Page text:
Isaac Kashdan (19 November 1905, New York – 20 February 1985, Los Angeles) was an American chess grandmaster and chess writer. He was twice U.S. Open champion (1938, 1947). He played five times for the United States in chess Olympiads, winning a total of nine medals, and his Olympiad record is the all-time best among American players.
Kashdan, who was Jewish, was often called 'der Kleine Capablanca' (The little Capablanca) in Europe because of his ability to extract victories from seemingly even positions. Alexander Alekhine named him one of the most likely players to succeed him as World Champion. Kashdan could not, however, engage seriously in a chess career, for financial reasons; his peak chess years coincided with the Great Depression. He resorted to earning a living as an insurance agent and administrator in order to support his family. One of Kashdan's children had serious health problems, and the family moved to California in the 1940s, because of its better climate.
Kashdan attended CCNY in the 1920s.
He played five times for U.S. team in the Chess Olympiads, with his detailed results below:
In Stockholm 1937, he scored 14/16, the best individual record of all the
Kiril Dimitrov Georgiev (Bulgarian: Кирил Димитров Георгиев) (born November 28, 1965 in Petrich) is a Bulgarian chess grandmaster and three-time national champion. He should not be confused with fellow Bulgarian chess player (no relation) Krum Georgiev.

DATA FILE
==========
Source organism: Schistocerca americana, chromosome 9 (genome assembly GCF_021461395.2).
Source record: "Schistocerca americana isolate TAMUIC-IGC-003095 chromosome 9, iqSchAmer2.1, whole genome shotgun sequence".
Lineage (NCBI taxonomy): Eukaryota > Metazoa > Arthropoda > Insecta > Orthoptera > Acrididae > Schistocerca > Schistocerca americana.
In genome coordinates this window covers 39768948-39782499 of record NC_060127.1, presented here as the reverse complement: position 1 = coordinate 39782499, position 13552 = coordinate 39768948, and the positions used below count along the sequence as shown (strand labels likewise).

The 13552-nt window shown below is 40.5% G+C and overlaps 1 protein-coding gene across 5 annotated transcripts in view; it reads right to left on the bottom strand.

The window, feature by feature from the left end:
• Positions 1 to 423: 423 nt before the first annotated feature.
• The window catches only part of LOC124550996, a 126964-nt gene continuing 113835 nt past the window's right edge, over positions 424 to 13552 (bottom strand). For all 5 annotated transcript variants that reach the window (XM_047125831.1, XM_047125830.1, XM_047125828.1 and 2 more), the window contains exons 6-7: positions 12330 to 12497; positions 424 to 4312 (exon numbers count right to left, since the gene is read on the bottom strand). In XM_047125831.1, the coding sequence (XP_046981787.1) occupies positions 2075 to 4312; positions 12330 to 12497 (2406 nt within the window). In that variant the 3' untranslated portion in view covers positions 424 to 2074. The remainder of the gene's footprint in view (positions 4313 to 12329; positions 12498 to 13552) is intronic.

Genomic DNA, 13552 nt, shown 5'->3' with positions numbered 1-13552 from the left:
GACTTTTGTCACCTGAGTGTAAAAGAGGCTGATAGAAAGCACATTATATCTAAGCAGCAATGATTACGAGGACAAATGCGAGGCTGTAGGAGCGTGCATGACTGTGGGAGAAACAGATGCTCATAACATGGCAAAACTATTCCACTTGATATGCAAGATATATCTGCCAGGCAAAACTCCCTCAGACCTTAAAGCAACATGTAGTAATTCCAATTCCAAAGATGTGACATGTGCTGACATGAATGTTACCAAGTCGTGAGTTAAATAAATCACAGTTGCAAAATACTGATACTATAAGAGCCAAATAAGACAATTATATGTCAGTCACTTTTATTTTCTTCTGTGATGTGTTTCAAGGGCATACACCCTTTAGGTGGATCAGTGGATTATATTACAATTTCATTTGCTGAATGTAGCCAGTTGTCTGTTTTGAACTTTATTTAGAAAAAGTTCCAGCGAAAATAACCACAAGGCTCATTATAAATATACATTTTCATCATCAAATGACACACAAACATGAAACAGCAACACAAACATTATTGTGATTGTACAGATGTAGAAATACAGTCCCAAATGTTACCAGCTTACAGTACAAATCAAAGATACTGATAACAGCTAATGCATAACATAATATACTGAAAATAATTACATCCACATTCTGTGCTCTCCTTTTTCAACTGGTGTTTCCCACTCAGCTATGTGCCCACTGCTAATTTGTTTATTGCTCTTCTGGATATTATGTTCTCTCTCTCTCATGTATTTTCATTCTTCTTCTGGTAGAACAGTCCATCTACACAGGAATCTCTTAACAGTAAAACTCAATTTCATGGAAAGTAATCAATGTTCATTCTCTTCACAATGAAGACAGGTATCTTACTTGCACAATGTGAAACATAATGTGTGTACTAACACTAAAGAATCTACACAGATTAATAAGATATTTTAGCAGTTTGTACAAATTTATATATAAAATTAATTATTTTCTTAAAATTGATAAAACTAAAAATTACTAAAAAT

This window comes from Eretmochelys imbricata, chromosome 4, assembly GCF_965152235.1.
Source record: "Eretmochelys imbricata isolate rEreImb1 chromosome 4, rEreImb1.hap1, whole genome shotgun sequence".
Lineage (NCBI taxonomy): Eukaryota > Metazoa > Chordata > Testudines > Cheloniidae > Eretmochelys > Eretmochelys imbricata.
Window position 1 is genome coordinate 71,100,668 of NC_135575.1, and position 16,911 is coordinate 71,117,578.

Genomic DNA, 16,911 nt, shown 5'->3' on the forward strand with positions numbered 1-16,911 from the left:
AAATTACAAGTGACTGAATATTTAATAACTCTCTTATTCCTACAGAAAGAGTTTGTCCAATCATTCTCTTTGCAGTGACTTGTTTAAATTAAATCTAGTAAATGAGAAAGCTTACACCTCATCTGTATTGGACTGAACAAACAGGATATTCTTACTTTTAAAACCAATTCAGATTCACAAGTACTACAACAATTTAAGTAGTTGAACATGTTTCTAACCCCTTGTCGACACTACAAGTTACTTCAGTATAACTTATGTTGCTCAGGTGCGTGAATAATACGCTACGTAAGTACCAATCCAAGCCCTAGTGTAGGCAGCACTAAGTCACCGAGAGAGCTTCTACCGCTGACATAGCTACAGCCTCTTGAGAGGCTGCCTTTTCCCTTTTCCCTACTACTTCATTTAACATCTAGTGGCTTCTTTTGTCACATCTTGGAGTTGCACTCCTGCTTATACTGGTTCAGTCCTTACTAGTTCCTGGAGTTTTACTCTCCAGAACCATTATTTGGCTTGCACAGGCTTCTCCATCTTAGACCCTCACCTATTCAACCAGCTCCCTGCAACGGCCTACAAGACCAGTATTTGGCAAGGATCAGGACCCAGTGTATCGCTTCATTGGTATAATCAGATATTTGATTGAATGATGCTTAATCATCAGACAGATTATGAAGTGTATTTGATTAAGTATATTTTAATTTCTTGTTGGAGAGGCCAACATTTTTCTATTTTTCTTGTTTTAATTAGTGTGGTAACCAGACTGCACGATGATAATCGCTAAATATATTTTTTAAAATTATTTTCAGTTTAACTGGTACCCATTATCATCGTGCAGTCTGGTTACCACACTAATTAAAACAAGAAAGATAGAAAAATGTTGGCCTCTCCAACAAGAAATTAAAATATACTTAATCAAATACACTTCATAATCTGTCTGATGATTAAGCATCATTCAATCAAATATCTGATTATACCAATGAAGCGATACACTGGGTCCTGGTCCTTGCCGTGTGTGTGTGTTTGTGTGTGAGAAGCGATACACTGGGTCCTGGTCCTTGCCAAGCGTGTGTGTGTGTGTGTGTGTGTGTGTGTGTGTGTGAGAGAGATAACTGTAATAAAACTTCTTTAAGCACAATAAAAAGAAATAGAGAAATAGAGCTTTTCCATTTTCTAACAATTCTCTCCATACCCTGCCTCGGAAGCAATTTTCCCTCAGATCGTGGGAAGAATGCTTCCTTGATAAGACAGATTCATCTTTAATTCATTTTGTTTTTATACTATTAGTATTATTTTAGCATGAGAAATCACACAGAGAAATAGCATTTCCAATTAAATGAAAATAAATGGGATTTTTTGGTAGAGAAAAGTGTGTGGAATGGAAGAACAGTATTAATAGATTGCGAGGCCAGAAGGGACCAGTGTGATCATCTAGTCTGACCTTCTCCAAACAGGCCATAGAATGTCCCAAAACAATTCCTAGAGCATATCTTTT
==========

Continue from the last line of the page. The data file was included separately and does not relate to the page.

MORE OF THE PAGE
Kiril Georgiev first caught the eye of the chess world in 1983, when he became the World Junior Champion, thereby gaining the title of International Master. Two years later, he was awarded the International Grandmaster title.
In the process of becoming the Bulgarian Champion of 1984 (shared), 1986 and 1989, he rapidly became recognised as Bulgaria's number one player, taking over from Radulov and eventually giving way to Topalov. He has represented his country at the Chess Olympiad many times, playing on either board 1 or 2. Exceptionally, in 2002 he played for Macedonia, while he was temporarily resident there.
His record in international competition has been remarkable, considering that he has never quite reached supergrandmaster status (Elo 2700 or above). He was a winner at Sarajevo 1986 (and would meet board boy Ivan Sokolov there again, some 15 years later), San Bernardino 1988, Elenite (Burgas) 1992 (ahead of Sokolov,
John Peter Fedorowicz (born September 27, 1958) from the Bronx area of New York is an American International Grandmaster of chess, and a chess writer.